As Celia gets older, I’m finding a tiny bit of freedom open up for myself. She’s getting to be comfortable playing on her own now, and this gives me time to actually do a thing or two. But I can already see the temptation; with time freed up more and more as the kids get older, we start to go back to all those things we put on hold for them. And then that moment will arise where my daughter will want my attention but I’ll be way too busy with my own things again. I hope I will be able to give full attention and love while at the same time pursuing a bit of my own thing. I say “a bit” because I truly do wonder if I’ll ever have time the way I used to, ever again. A part of me thinks it may never happen.
            For now, she’s got a long way to go. She’s just learning to spin, and at this point, probably the best thing I can do is get off of my chair and spin around with her. She’s only going to be this age once, so I’d better appreciate every last moment of it. In some ways, maybe my life needs a little bit of a spin. Shake things up a bit. Couldn’t hurt.

Friday, November 13, 2009

The Frow

            Michelle has “pregnant brain” again.
            She’s using the word “thing” to describe a wide variety of objects, actions, and events. And she’s started walking around with a furrowed brow.
            “Why the furrowed brow?” I asked her.
            She looked at me with tired eyes.
            “Come sit in my lap.” I put my laptop aside.
            Michelle sat down and I gently rubbed her forehead. “There you go.”
            “Do I still have a furrowed frow?” Michelle looked up at me sweetly.
            “A what?” I laughed. Then, I laughed some more. Michelle started laughing too, and it was infectious, one of those laughs that gets passed back and forth until somebody cries. I’m usually the first to cry with extreme laughter fits. It runs in the family.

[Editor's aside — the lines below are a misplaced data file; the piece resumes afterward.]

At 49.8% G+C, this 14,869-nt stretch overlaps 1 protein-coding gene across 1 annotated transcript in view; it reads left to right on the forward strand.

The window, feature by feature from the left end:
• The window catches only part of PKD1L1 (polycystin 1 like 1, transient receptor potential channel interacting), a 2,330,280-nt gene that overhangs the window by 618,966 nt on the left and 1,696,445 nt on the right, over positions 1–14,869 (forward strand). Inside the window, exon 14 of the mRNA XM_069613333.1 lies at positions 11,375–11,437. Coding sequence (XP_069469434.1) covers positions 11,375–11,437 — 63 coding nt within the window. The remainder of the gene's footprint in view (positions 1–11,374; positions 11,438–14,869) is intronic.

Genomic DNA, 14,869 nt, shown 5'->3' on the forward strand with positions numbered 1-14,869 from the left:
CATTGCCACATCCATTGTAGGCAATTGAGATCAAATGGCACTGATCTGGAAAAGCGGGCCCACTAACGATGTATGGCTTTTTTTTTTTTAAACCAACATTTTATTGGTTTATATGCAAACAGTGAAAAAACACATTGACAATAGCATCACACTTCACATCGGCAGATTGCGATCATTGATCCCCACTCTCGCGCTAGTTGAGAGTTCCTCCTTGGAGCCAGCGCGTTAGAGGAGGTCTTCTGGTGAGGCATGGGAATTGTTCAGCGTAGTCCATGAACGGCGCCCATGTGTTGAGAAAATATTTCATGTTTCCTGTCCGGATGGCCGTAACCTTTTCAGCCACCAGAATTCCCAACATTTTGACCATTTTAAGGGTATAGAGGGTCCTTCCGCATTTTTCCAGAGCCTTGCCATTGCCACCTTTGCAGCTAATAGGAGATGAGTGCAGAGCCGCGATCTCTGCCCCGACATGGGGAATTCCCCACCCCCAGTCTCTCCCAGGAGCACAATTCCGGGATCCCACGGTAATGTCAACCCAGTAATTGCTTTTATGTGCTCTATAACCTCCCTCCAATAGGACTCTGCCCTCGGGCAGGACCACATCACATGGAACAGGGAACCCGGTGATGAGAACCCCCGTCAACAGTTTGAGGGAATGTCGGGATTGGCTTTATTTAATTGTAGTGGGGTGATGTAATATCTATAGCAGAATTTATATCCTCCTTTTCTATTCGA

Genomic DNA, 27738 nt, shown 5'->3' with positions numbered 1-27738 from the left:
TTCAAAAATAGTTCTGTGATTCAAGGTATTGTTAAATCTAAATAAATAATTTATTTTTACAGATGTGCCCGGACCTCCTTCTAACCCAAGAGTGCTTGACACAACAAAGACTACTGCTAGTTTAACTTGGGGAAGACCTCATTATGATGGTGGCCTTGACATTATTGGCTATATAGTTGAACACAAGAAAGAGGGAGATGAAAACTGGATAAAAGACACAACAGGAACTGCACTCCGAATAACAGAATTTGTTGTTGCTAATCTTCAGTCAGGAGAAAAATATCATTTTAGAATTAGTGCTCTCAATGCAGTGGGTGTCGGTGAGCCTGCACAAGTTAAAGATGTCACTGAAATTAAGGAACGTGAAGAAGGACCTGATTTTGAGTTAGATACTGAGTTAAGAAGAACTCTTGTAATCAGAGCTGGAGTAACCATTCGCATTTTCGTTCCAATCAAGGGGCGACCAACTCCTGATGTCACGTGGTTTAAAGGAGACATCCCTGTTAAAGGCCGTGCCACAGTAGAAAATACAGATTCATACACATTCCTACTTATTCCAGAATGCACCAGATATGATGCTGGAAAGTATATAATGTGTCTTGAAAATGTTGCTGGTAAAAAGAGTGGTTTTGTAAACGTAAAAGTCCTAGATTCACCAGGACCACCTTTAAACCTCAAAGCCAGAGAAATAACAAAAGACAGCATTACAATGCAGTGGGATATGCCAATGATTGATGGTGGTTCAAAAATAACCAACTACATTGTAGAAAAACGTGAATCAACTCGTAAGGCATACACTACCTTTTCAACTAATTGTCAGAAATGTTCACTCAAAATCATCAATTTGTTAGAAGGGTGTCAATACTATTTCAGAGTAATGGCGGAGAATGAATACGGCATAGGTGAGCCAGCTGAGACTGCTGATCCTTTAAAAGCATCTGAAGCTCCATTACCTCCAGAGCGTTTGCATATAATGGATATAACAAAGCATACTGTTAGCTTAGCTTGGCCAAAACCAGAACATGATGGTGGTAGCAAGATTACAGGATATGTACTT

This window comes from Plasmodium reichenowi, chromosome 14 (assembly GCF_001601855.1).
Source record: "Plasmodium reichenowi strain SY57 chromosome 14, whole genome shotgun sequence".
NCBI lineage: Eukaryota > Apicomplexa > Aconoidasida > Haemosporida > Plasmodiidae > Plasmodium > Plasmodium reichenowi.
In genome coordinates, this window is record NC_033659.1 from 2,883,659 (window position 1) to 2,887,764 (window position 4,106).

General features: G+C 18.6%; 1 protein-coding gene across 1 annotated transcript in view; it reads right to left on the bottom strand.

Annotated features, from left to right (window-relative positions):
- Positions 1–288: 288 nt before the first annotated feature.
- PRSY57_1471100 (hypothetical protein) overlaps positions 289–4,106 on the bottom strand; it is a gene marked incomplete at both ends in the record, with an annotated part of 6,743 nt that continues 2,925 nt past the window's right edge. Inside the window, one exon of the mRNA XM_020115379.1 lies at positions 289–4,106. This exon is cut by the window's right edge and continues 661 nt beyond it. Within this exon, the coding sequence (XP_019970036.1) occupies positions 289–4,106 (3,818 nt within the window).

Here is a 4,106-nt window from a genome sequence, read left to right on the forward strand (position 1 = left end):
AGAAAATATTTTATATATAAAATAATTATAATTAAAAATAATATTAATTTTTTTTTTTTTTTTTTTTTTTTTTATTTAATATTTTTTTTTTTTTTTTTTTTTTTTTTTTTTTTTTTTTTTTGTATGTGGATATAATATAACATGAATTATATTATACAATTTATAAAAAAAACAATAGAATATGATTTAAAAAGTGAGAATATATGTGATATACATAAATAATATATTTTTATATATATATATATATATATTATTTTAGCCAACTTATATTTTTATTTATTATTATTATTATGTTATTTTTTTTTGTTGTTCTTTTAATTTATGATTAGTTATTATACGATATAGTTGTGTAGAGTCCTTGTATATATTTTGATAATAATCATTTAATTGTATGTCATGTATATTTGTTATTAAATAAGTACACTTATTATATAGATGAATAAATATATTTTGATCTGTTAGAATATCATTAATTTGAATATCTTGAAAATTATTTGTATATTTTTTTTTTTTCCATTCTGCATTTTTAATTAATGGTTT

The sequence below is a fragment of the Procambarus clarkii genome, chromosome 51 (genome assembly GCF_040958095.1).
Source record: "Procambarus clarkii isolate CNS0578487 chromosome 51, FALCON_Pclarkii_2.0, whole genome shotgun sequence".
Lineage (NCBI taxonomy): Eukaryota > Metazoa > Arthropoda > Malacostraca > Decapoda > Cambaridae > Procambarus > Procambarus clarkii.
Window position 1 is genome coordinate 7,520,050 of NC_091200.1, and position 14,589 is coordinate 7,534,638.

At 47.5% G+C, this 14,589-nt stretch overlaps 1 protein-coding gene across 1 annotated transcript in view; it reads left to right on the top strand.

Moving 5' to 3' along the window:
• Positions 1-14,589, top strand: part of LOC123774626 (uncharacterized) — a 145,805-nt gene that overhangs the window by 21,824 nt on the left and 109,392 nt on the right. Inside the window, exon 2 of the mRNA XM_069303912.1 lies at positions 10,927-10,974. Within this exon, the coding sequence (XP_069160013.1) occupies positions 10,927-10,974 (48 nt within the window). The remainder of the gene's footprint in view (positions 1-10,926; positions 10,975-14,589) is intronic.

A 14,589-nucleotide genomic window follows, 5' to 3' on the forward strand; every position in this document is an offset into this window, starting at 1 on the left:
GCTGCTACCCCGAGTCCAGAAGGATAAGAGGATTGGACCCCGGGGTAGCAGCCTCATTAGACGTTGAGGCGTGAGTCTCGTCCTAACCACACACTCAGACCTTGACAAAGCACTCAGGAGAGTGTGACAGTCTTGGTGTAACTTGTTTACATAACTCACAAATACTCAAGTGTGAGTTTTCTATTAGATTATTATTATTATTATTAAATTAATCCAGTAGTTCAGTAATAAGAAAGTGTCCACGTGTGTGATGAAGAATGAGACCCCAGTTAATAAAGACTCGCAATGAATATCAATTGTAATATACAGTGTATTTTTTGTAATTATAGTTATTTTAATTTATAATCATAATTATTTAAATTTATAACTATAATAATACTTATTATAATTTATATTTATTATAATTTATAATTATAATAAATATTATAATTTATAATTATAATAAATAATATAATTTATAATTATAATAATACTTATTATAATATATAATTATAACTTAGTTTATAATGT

I looked at the rings under Michelle’s eyes and felt a tremendous amount of love for her. Just when it was starting to get easier with our first child, we decided to have another. Michelle is more tired than ever, and I still feel a bit of shock that we will probably have two kids in diapers at the same time. Perhaps we jumped in too soon? Or maybe the timing is perfect?
            Anyway, it is what it is, so we’d better get used to the idea and take what life’s given us with grins on our faces. My wife may be turning into a frow-lady, but at least we can still have a sense of humor.

Thursday, November 12, 2009

Successful Fine Dining

            We actually went to a nice restaurant yesterday, and it wasn’t a disaster!
            It’s the nicest restaurant we’ve been to with Celia, not counting my brothers’ place in Montana. We just haven’t had the desire to eat in finer dining venues, because she tends to start breaking down well before the food arrives. When the food takes over half an hour to arrive, Celia can’t handle the lull, so she’ll squeak and squeal until we let her run around. She’ll run up to every patron in the place until someone gives her attention.
            We eventually need to contain her so we end up holding her wiggly little body as she does her best to make her great escape. By the time the food comes, our best attempt at eating usually involves wolfing down the food quickly so that our squirmy, sometimes-wailing daughter can be passed back and forth from me to Michelle more easily.
            Up till now, we’ve tried limiting ourselves to Chinese, Vietnamese, Japanese, and Middle-Eastern places. The kinds of restaurants where the lights are bright, the food is cheap but delicious, and the people are loud. In those kinds of places, a wiry child seems to fit in better. Plus the food gets served rather quickly.